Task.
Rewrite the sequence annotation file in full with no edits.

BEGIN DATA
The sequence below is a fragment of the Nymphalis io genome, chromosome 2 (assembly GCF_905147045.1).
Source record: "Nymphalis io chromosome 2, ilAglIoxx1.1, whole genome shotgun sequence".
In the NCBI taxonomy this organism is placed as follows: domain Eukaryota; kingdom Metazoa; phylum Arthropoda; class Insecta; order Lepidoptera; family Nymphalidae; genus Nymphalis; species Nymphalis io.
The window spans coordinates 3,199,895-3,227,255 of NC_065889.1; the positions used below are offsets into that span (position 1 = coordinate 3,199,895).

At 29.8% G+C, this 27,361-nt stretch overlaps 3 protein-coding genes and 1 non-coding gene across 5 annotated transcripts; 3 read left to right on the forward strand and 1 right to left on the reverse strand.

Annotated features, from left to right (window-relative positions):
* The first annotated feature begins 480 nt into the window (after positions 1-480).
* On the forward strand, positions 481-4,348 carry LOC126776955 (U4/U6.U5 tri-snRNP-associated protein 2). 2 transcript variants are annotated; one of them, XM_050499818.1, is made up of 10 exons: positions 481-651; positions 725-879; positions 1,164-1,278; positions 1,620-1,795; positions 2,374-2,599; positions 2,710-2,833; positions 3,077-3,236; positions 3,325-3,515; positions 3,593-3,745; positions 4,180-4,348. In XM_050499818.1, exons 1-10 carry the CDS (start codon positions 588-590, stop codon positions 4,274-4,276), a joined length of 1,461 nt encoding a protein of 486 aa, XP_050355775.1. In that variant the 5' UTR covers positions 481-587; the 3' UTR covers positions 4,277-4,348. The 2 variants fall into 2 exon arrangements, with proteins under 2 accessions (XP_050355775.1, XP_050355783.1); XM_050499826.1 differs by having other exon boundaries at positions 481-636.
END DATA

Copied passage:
The sequence below is a fragment of the Nymphalis io genome, chromosome 2 (assembly GCF_905147045.1).
Source record: "Nymphalis io chromosome 2, ilAglIoxx1.1, whole genome shotgun sequence".
In the NCBI taxonomy this organism is placed as follows: domain Eukaryota; kingdom Metazoa; phylum Arthropoda; class Insecta; order Lepidoptera; family Nymphalidae; genus Nymphalis; species Nymphalis io.
The window spans coordinates 3,199,895-3,227,255 of NC_065889.1; the positions used below are offsets into that span (position 1 = coordinate 3,199,895).

At 29.8% G+C, this 27,361-nt stretch overlaps 3 protein-coding genes and 1 non-coding gene across 5 annotated transcripts; 3 read left to right on the forward strand and 1 right to left on the reverse strand.

Annotated features, from left to right (window-relative positions):
* The first annotated feature begins 480 nt into the window (after positions 1-480).
* On the forward strand, positions 481-4,348 carry LOC126776955 (U4/U6.U5 tri-snRNP-associated protein 2). 2 transcript variants are annotated; one of them, XM_050499818.1, is made up of 10 exons: positions 481-651; positions 725-879; positions 1,164-1,278; positions 1,620-1,795; positions 2,374-2,599; positions 2,710-2,833; positions 3,077-3,236; positions 3,325-3,515; positions 3,593-3,745; positions 4,180-4,348. In XM_050499818.1, exons 1-10 carry the CDS (start codon positions 588-590, stop codon positions 4,274-4,276), a joined length of 1,461 nt encoding a protein of 486 aa, XP_050355775.1. In that variant the 5' UTR covers positions 481-587; the 3' UTR covers positions 4,277-4,348. The 2 variants fall into 2 exon arrangements, with proteins under 2 accessions (XP_050355775.1, XP_050355783.1); XM_050499826.1 differs by having other exon boundaries at positions 481-636.